In 2001, then-Alibi-art-director Kirsten Browne collaborated with former NuCity photographer Jennifer Lipow and UNM Internal Medicine Resident Steve Pergam to shoot and edit a 10-minute film which featured interviews with Aztec resident Phyllis Evans and owner Mohamed Natha. “The Aztec” won for best documentary in the Flicks on 66 Wild West Digital Shootout competition and hasn’t been seen for 10 years.
Jen and I made this film for Flicks on 66. We could've picked ANYTHING to shoot a film about. It wasn't my idea to shoot the Aztec and its people—I was a bit intimidated, but Jen was all bitchin' and NYC about it, so three made a team. (At around the same time we did the feature in the Alibi, "Motel Hell," where Noah Masterson stayed a night in a bunch of Route 66 motels. It wasn't your typical sponsored travel story—they all must've been glorious once.)
We didn't have a plan for the film because we didn't know what would happen there or who lived/stayed there. We just knocked on the office door and asked. Phyllis and Mohamed were happy for the audience. And proud of their incarnation of the Aztec. All Jen and I went in with was an agreement to ask questions and stay out of shot so we could be edited out. We didn't need many questions, things just happened.
We won our section of Flicks. And came away with way more than we expected. I lived in Albuquerque for six years (I'll be back!). Now, back in New Zealand for eight years, that experience sticks out for me like climbing Cabezon or Old Town at Xmas. It was a worthy use of time (more so than fluffing round the kids' section of Old Navy or reading magazines with a latte in the Flying Star).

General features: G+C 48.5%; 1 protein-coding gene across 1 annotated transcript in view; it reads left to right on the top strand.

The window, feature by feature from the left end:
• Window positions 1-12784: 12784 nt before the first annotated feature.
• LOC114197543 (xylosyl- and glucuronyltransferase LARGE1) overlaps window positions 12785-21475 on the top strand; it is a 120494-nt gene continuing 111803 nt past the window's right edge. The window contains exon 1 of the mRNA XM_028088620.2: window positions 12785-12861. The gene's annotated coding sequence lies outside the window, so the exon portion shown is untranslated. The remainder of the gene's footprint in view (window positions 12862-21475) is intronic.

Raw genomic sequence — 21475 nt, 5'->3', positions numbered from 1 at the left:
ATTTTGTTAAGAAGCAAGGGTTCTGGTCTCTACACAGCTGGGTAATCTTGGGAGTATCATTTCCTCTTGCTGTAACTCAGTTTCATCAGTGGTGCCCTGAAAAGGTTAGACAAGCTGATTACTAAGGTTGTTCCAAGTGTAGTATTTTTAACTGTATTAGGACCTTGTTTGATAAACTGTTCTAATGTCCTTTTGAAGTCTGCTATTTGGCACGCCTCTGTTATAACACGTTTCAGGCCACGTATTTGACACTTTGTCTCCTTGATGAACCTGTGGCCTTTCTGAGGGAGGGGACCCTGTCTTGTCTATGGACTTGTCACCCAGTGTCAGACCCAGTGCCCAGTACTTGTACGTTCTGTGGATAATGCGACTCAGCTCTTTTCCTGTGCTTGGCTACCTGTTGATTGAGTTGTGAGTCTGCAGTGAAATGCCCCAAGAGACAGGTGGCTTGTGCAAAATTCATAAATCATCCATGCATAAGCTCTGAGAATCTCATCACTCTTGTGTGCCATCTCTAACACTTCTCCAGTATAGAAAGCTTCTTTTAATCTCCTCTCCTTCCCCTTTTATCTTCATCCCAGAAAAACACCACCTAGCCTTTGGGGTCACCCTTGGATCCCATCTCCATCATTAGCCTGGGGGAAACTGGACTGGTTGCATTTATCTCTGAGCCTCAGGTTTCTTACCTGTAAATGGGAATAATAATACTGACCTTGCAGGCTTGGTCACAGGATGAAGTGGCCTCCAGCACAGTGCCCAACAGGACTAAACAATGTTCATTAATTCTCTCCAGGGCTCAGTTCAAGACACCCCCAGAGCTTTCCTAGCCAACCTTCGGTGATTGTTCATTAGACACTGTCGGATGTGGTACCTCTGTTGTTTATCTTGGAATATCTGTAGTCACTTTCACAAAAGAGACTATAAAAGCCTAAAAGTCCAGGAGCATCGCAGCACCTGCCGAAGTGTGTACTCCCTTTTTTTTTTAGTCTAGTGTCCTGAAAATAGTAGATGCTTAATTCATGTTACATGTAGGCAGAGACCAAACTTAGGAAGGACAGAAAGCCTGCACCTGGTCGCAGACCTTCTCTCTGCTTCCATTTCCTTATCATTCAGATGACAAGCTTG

Visions of the Aztec: A demolition gallery
Marking the one-year anniversary of the death of the iconic Route 66 motel
The first of three pieces documenting the life and death of the famed, doomed Aztec Motel.
It was one year ago this week that punk rock print maestro Patrick Shorty documented the Aztec Motel’s demolition.
By most accounts, the Aztec was the oldest surviving motel in New Mexico—it was six years older than the El Vado, which the city designated as a landmark site and spared from development a few years back.
The hodgepodge of paintings, bottles, tile, pottery and tchotchkes that positively bloomed off the stucco was painstakingly installed by Phyllis Evans in the ’90s. She was a professor at Michigan State University who sometimes lived at the motel and treated it like a retirement project.
I’d like to point out that the Aztec is renowned (everywhere but here, it turns out) as a folk art heritage site. It’s featured in art books and tons of websites, and it a was a priority stop on Larry Harris’ Orange Show Eyeopener Tour, a roving event that hits important regional folk-art environment landmarks.
Many thanks to Shorty for sharing.